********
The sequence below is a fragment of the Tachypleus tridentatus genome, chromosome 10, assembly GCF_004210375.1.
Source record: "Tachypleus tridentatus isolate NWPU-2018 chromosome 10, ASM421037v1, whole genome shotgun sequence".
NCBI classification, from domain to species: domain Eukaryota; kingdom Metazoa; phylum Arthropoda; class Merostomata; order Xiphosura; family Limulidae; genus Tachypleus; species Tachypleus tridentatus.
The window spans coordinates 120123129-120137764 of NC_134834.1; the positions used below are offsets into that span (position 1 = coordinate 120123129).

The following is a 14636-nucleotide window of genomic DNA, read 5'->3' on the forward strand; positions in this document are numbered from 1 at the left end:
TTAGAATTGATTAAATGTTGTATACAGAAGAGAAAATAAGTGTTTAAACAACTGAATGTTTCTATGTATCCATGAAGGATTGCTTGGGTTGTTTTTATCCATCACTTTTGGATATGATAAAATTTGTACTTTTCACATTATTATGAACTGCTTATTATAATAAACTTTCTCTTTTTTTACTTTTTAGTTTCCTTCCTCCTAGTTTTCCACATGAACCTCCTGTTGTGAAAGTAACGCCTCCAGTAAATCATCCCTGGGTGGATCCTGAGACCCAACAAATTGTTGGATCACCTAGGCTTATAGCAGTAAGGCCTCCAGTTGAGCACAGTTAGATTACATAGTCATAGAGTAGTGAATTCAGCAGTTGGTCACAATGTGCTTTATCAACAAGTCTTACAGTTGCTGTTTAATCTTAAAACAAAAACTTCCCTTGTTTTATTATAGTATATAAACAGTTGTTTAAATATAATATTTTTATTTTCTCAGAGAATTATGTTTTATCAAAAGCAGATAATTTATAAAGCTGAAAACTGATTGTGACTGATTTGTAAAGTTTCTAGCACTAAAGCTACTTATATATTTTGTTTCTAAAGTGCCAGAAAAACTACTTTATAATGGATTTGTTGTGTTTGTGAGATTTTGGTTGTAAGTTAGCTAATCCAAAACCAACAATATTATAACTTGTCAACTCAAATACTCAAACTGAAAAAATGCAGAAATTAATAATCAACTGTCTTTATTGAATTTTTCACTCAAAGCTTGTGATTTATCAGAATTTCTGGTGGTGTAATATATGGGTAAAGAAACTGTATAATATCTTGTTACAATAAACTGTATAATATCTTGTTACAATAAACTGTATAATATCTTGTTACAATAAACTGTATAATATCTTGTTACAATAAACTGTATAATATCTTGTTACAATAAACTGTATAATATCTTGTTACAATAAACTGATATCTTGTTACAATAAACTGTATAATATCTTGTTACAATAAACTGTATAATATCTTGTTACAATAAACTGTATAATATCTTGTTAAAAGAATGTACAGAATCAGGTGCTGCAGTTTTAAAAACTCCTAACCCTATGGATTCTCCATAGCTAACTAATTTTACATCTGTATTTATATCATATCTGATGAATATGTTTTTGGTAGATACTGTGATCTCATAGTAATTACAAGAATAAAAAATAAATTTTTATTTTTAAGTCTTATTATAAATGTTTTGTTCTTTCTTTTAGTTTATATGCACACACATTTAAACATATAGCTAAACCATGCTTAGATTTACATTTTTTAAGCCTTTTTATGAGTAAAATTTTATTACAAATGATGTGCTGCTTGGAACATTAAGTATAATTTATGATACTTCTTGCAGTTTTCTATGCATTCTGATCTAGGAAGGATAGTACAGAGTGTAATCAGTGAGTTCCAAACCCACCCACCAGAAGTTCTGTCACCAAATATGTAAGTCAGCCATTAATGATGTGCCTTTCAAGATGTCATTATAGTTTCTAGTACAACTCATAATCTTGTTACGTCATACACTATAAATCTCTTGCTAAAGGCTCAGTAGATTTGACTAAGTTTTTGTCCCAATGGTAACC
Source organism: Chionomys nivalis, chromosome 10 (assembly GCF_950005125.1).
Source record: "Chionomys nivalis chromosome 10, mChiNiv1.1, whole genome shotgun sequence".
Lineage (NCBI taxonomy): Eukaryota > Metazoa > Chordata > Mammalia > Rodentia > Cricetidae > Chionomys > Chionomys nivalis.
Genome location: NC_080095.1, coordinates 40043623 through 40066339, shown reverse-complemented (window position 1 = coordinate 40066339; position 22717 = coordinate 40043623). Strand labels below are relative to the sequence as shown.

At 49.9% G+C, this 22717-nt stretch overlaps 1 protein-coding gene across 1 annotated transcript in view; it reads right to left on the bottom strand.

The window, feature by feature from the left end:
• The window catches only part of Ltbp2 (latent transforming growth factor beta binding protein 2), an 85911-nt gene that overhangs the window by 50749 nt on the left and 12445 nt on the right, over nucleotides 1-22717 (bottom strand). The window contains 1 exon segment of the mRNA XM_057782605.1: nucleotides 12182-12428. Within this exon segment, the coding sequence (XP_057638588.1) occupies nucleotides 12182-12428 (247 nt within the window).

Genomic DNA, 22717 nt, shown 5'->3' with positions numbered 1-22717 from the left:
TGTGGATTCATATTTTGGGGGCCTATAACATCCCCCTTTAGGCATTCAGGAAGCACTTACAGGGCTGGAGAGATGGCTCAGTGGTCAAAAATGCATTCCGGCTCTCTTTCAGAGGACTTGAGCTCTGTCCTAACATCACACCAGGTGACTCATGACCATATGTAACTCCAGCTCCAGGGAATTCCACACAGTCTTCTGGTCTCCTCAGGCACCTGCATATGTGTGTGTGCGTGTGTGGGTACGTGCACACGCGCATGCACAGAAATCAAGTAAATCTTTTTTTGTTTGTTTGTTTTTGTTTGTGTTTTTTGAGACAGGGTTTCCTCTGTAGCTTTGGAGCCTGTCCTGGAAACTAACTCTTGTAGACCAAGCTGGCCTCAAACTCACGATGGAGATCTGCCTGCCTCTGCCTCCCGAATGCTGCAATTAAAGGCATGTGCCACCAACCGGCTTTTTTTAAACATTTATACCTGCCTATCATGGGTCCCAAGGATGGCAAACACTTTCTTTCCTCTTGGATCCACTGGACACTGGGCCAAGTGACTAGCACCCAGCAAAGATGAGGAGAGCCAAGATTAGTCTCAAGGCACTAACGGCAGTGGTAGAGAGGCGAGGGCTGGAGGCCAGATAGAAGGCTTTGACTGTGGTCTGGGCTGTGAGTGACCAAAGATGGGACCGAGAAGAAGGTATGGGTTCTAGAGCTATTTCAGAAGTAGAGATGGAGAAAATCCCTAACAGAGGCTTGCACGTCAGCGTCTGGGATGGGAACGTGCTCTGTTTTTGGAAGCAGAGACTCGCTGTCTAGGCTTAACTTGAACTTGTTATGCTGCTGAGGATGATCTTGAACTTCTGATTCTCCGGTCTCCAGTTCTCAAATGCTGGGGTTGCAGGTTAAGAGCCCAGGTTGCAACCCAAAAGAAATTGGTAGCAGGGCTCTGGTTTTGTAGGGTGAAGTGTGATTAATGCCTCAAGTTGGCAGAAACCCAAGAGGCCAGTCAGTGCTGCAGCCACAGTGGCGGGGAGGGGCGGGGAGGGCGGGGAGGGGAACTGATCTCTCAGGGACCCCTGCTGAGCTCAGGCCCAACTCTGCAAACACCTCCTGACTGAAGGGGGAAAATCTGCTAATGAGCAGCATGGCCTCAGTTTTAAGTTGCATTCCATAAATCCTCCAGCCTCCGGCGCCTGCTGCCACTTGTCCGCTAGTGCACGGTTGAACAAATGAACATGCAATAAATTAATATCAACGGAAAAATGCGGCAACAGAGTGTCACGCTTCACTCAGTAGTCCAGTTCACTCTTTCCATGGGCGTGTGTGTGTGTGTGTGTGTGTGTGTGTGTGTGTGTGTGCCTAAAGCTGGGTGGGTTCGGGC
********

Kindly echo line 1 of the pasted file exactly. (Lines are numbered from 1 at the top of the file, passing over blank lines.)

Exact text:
The sequence below is a fragment of the Tachypleus tridentatus genome, chromosome 10, assembly GCF_004210375.1.